Municipal Bankruptcies: It’s Not Just the Pensions

Municipal Bankruptcies: It’s Not Just the Pensions

Detroit has recently joined Stockton and San Bernardino in filing for bankruptcy.  It’s the largest city in the U.S. ever to go this route.  How Detroit resolves its inability to pay in full the promises it has made to creditors and retirees will affect municipal bond holders, the insurers that guarantee such bonds, state and municipal public-sector workers, and, of course, many American taxpayers.  But with out-of-control municipal pensions taking center stage in the media, you might think that solving the pension problem is all that’s required.  Don’t believe it.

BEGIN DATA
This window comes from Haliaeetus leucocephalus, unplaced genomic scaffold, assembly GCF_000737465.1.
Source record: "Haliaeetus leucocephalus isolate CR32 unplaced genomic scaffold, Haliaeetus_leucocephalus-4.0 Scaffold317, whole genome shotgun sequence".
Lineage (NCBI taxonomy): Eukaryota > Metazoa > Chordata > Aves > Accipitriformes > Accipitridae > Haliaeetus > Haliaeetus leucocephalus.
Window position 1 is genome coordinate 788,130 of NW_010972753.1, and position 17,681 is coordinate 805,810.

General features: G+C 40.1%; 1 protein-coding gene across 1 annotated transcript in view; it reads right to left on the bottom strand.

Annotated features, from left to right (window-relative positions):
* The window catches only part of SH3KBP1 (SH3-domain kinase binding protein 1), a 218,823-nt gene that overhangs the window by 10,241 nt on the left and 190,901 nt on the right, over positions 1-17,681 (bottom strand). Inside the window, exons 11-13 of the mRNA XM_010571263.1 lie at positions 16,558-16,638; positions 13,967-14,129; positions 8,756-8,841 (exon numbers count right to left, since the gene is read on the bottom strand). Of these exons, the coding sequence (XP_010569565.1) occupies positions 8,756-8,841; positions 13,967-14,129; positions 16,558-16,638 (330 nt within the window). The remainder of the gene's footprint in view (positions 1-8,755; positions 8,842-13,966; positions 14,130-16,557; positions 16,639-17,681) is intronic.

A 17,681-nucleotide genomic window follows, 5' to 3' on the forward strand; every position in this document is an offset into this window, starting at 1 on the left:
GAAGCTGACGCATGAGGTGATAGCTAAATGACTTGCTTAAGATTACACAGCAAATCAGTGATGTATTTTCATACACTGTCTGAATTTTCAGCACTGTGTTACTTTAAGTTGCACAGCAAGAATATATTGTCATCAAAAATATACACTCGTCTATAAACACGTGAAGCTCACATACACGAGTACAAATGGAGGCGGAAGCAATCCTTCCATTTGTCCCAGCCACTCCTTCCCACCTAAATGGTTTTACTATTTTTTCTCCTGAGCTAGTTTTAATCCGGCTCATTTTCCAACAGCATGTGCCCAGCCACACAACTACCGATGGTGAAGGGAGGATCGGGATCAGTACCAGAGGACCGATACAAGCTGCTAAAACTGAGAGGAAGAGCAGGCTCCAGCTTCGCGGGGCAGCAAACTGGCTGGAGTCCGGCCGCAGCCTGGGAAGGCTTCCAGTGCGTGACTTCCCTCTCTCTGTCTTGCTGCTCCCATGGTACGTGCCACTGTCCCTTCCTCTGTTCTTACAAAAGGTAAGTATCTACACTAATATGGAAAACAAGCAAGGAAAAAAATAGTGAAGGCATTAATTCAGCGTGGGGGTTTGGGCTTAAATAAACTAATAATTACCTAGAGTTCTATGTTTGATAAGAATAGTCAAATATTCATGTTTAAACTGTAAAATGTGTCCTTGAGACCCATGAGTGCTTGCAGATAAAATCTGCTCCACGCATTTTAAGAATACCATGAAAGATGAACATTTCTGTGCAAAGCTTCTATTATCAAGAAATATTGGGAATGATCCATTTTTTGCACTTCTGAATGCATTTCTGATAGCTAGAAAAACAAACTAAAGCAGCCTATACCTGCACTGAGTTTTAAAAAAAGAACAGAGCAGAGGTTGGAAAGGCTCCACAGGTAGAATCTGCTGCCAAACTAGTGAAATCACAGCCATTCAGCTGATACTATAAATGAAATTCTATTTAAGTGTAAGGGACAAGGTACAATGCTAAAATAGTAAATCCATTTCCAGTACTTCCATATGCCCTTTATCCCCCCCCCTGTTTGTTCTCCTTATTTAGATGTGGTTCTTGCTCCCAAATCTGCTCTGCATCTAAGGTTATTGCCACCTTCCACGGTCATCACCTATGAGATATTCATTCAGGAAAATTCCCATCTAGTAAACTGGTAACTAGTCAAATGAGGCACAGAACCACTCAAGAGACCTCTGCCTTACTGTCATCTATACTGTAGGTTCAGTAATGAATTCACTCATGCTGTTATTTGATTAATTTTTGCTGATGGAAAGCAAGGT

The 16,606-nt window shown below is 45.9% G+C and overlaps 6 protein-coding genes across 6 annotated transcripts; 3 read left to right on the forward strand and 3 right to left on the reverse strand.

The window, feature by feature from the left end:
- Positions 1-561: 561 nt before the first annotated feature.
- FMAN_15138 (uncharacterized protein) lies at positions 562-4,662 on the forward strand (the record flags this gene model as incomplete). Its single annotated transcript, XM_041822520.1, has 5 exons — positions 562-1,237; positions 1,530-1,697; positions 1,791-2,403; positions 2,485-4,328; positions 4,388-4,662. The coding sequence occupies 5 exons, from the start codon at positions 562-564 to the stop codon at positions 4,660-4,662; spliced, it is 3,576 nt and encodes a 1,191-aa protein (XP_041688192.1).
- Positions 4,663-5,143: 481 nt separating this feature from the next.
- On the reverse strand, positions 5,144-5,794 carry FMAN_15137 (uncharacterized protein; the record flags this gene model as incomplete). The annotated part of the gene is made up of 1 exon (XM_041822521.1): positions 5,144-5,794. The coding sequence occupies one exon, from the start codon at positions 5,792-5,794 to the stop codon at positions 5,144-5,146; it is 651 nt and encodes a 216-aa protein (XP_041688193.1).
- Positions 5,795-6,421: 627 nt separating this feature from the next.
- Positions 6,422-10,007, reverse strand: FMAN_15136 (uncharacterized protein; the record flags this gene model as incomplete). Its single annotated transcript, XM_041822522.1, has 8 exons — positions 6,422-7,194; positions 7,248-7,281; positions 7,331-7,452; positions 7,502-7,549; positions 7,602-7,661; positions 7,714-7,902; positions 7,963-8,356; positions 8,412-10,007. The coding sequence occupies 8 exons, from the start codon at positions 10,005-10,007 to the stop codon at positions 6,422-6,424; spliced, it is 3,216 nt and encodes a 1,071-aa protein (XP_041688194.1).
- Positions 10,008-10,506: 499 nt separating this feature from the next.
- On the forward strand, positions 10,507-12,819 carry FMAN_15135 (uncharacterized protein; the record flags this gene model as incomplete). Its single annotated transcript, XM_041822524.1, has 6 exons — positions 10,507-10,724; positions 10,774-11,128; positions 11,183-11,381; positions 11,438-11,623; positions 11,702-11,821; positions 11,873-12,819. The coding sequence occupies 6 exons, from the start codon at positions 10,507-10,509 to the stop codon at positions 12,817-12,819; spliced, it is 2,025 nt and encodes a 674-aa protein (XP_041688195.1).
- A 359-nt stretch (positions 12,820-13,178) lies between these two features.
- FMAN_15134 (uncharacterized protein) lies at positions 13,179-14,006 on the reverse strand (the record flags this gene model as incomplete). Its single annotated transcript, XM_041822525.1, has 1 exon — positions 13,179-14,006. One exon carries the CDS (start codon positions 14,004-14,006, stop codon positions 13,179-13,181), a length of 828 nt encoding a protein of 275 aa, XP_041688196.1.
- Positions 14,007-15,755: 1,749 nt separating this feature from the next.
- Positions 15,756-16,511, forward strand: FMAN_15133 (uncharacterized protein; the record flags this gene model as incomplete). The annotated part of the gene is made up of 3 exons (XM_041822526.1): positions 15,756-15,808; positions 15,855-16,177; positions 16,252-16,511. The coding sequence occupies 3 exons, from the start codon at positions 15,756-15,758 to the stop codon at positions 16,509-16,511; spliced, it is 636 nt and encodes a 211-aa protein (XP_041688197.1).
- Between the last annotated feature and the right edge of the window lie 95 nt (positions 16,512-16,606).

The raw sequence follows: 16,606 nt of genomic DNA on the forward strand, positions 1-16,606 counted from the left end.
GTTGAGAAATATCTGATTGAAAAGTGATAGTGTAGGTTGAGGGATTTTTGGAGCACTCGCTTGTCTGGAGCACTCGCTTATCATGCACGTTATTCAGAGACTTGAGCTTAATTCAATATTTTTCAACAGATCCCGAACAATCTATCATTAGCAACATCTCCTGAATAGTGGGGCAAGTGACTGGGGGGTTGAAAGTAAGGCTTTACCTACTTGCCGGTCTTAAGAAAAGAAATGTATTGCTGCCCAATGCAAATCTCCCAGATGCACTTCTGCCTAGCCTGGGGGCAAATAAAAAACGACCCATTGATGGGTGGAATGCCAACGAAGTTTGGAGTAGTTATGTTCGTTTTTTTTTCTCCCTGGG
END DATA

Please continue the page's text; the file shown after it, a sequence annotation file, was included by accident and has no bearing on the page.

The Motor City’s problems have actually been decades in the making.  They have arisen as the result of unrealistic commitments made by past city leaders to their employees.  It has always been easier for politicians to promise generous retirement benefits to public servants than to raise their wages.  That’s because politicians are held accountable for budgets only while they are in office.  By the time any future promises must be paid for, those politicians that made them are long gone.  Fiscal responsibility has never been a requirement for elected office.